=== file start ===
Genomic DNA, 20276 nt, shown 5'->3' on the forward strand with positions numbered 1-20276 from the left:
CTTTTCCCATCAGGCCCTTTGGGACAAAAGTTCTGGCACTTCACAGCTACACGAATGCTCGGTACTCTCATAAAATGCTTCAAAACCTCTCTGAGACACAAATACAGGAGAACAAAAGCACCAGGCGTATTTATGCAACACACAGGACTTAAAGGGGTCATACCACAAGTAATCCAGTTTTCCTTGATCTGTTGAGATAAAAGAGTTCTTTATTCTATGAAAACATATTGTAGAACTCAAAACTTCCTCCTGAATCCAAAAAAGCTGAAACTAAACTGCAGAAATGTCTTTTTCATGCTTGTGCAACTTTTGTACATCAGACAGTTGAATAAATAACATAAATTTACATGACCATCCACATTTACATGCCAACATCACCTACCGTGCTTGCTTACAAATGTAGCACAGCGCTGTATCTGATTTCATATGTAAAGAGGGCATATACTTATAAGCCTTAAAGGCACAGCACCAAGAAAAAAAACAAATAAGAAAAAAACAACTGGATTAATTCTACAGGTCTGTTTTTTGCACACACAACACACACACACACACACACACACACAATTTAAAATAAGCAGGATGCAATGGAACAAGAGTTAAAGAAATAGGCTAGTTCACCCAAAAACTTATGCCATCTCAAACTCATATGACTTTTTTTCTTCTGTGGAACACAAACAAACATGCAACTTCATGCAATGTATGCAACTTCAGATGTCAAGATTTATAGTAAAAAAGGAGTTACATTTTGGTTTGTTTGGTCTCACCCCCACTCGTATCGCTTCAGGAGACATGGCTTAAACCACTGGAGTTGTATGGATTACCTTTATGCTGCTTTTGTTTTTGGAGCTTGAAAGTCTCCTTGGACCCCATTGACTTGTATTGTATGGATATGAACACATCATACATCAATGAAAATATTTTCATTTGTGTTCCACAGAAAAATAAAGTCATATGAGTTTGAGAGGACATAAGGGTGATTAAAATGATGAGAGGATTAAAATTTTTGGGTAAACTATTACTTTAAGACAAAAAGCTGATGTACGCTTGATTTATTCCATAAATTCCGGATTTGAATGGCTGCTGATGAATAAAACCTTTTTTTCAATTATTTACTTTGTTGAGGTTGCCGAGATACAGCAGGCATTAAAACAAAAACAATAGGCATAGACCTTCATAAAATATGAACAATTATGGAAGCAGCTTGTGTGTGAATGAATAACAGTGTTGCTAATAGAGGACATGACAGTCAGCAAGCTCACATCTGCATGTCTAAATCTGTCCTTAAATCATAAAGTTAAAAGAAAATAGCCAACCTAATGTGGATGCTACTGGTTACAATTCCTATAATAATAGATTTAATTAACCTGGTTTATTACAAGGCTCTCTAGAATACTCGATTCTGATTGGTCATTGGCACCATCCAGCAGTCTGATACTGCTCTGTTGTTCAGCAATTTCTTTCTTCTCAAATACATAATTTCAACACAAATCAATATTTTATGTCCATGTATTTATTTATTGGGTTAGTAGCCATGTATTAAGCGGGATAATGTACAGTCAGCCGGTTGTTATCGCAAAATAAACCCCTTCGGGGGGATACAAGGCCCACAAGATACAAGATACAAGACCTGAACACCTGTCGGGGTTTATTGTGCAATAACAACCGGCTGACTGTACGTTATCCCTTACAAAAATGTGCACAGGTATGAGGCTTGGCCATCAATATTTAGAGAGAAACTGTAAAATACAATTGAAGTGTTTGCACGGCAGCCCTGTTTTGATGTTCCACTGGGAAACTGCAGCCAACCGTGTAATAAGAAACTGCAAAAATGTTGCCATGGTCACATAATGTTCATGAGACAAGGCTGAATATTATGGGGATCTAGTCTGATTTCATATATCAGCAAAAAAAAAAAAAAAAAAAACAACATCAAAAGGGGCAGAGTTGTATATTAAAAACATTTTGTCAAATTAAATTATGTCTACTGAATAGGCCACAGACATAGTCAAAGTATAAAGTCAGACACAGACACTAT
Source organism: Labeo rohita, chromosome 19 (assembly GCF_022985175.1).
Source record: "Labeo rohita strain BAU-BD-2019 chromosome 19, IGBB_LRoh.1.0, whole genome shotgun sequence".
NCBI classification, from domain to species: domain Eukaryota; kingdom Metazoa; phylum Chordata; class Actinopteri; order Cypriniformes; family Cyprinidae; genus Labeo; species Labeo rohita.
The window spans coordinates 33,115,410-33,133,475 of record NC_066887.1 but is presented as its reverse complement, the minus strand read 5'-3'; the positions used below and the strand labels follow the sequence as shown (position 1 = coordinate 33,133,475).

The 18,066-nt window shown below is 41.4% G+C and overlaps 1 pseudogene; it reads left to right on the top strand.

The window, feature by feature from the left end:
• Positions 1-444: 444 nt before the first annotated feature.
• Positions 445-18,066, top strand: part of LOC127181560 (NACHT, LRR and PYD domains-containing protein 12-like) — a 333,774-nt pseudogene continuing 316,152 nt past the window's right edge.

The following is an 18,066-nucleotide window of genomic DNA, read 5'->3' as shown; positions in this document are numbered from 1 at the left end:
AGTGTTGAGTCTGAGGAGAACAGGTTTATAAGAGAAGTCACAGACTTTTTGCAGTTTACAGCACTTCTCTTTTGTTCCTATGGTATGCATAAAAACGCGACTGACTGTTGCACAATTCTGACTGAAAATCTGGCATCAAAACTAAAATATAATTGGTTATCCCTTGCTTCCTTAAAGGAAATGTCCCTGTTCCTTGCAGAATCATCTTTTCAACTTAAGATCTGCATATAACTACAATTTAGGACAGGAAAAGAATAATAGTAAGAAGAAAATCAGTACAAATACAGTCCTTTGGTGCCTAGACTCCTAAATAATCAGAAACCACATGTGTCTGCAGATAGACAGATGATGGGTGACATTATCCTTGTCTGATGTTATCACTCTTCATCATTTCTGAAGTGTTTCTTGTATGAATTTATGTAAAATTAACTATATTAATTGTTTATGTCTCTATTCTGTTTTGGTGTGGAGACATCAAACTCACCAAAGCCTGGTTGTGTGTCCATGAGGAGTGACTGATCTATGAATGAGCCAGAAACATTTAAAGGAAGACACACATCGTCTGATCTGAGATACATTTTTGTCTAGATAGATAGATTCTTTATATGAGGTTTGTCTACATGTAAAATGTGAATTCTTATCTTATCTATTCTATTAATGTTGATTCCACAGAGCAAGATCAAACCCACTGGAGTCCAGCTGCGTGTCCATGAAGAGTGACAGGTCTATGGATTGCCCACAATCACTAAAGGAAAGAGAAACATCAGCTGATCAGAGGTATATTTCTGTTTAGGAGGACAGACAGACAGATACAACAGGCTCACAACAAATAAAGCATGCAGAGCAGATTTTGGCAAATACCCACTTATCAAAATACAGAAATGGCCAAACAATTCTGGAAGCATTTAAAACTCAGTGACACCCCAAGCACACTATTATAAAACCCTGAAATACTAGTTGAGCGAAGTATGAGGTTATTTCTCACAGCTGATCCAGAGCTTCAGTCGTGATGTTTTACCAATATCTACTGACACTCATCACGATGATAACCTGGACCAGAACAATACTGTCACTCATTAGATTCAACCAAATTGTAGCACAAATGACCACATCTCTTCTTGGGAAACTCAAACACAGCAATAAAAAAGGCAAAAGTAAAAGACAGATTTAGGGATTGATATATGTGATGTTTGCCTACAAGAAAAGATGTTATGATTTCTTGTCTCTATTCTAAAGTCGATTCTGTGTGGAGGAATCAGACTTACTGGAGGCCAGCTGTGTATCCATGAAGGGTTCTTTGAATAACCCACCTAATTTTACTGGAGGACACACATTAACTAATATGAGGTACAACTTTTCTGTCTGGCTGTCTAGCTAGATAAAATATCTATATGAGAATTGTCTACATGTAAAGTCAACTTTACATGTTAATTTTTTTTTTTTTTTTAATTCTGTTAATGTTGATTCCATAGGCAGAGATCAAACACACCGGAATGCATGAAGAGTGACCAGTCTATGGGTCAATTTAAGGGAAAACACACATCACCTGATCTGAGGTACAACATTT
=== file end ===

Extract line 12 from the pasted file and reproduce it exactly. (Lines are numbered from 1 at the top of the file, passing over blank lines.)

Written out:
AGTGTTGAGTCTGAGGAGAACAGGTTTATAAGAGAAGTCACAGACTTTTTGCAGTTTACAGCACTTCTCTTTTGTTCCTATGGTATGCATAAAAACGCGACTGACTGTTGCACAATTCTGACTGAAAATCTGGCATCAAAACTAAAATATAATTGGTTATCCCTTGCTTCCTTAAAGGAAATGTCCCTGTTCCTTGCAGAATCATCTTTTCAACTTAAGATCTGCATATAACTACAATTTAGGACAGGAAAAGAATAATAGTAAGAAGAAAATCAGTACAAATACAGTCCTTTGGTGCCTAGACTCCTAAATAATCAGAAACCACATGTGTCTGCAGATAGACAGATGATGGGTGACATTATCCTTGTCTGATGTTATCACTCTTCATCATTTCTGAAGTGTTTCTTGTATGAATTTATGTAAAATTAACTATATTAATTGTTTATGTCTCTATTCTGTTTTGGTGTGGAGACATCAAACTCACCAAAGCCTGGTTGTGTGTCCATGAGGAGTGACTGATCTATGAATGAGCCAGAAACATTTAAAGGAAGACACACATCGTCTGATCTGAGATACATTTTTGTCTAGATAGATAGATTCTTTATATGAGGTTTGTCTACATGTAAAATGTGAATTCTTATCTTATCTATTCTATTAATGTTGATTCCACAGAGCAAGATCAAACCCACTGGAGTCCAGCTGCGTGTCCATGAAGAGTGACAGGTCTATGGATTGCCCACAATCACTAAAGGAAAGAGAAACATCAGCTGATCAGAGGTATATTTCTGTTTAGGAGGACAGACAGACAGATACAACAGGCTCACAACAAATAAAGCATGCAGAGCAGATTTTGGCAAATACCCACTTATCAAAATACAGAAATGGCCAAACAATTCTGGAAGCATTTAAAACTCAGTGACACCCCAAGCACACTATTATAAAACCCTGAAATACTAGTTGAGCGAAGTATGAGGTTATTTCTCACAGCTGATCCAGAGCTTCAGTCGTGATGTTTTACCAATATCTACTGACACTCATCACGATGATAACCTGGACCAGAACAATACTGTCACTCATTAGATTCAACCAAATTGTAGCACAAATGACCACATCTCTTCTTGGGAAACTCAAACACAGCAATAAAAAAGGCAAAAGTAAAAGACAGATTTAGGGATTGATATATGTGATGTTTGCCTACAAGAAAAGATGTTATGATTTCTTGTCTCTATTCTAAAGTCGATTCTGTGTGGAGGAATCAGACTTACTGGAGGCCAGCTGTGTATCCATGAAGGGTTCTTTGAATAACCCACCTAATTTTACTGGAGGACACACATTAACTAATATGAGGTACAACTTTTCTGTCTGGCTGTCTAGCTAGATAAAATATCTATATGAGAATTGTCTACATGTAAAGTCAACTTTACATGTTAATTTTTTTTTTTTTTTTAATTCTGTTAATGTTGATTCCATAGGCAGAGATCAAACACACCGGAATGCATGAAGAGTGACCAGTCTATGGGTCAATTTAAGGGAAAACACACATCACCTGATCTGAGGTACAACATTT